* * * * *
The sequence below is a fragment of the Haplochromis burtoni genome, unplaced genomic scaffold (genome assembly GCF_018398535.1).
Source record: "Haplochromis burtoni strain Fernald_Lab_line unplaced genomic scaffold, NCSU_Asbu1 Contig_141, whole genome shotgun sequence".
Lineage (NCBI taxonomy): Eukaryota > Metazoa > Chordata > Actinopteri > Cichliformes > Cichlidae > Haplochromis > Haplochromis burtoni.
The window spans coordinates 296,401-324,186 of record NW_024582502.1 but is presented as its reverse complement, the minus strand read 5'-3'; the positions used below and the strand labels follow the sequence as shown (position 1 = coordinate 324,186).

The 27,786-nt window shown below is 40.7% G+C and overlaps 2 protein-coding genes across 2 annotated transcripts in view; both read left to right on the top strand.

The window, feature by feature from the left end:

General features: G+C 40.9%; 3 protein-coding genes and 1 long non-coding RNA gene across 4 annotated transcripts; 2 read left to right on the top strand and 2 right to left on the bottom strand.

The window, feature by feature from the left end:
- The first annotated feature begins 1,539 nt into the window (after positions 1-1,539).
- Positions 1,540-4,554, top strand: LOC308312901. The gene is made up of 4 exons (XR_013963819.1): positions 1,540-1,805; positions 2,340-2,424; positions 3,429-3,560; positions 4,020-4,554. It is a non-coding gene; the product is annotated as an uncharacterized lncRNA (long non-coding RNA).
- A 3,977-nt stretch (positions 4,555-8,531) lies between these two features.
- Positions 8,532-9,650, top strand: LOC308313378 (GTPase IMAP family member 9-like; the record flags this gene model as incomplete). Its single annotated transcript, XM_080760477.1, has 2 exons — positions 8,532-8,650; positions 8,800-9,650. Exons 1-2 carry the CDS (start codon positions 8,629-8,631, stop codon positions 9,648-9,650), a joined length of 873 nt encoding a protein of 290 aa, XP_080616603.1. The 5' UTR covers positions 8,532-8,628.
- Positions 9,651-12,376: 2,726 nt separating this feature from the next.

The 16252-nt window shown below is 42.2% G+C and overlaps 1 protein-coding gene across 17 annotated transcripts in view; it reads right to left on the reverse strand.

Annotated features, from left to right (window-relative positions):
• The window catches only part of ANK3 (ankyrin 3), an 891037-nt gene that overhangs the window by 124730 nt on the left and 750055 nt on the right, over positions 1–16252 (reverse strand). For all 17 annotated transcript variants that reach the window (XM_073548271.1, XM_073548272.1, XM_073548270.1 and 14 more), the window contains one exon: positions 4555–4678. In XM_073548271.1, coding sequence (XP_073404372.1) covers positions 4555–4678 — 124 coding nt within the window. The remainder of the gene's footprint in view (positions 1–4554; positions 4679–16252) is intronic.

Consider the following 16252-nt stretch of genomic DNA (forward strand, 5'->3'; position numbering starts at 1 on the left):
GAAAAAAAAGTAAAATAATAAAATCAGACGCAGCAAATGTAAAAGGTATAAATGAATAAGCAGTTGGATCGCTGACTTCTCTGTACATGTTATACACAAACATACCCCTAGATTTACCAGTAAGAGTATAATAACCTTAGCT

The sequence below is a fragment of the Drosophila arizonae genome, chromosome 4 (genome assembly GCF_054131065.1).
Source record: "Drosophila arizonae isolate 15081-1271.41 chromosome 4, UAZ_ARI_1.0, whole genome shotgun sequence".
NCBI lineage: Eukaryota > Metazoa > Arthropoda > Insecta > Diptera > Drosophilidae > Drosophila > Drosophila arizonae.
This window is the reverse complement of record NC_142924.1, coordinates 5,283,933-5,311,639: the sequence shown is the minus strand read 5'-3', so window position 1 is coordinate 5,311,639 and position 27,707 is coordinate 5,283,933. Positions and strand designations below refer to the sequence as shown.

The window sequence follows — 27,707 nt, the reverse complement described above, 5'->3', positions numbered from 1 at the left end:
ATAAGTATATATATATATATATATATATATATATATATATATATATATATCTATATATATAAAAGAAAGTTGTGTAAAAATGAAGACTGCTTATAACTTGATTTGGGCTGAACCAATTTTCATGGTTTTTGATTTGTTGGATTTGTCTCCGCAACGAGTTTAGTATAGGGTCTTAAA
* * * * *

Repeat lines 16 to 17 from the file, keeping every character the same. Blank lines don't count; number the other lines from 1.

• The window catches only part of ANK3 (ankyrin 3), an 891037-nt gene that overhangs the window by 124730 nt on the left and 750055 nt on the right, over positions 1–16252 (reverse strand). For all 17 annotated transcript variants that reach the window (XM_073548271.1, XM_073548272.1, XM_073548270.1 and 14 more), the window contains one exon: positions 4555–4678. In XM_073548271.1, coding sequence (XP_073404372.1) covers positions 4555–4678 — 124 coding nt within the window. The remainder of the gene's footprint in view (positions 1–4554; positions 4679–16252) is intronic.

Consider the following 16252-nt stretch of genomic DNA (forward strand, 5'->3'; position numbering starts at 1 on the left):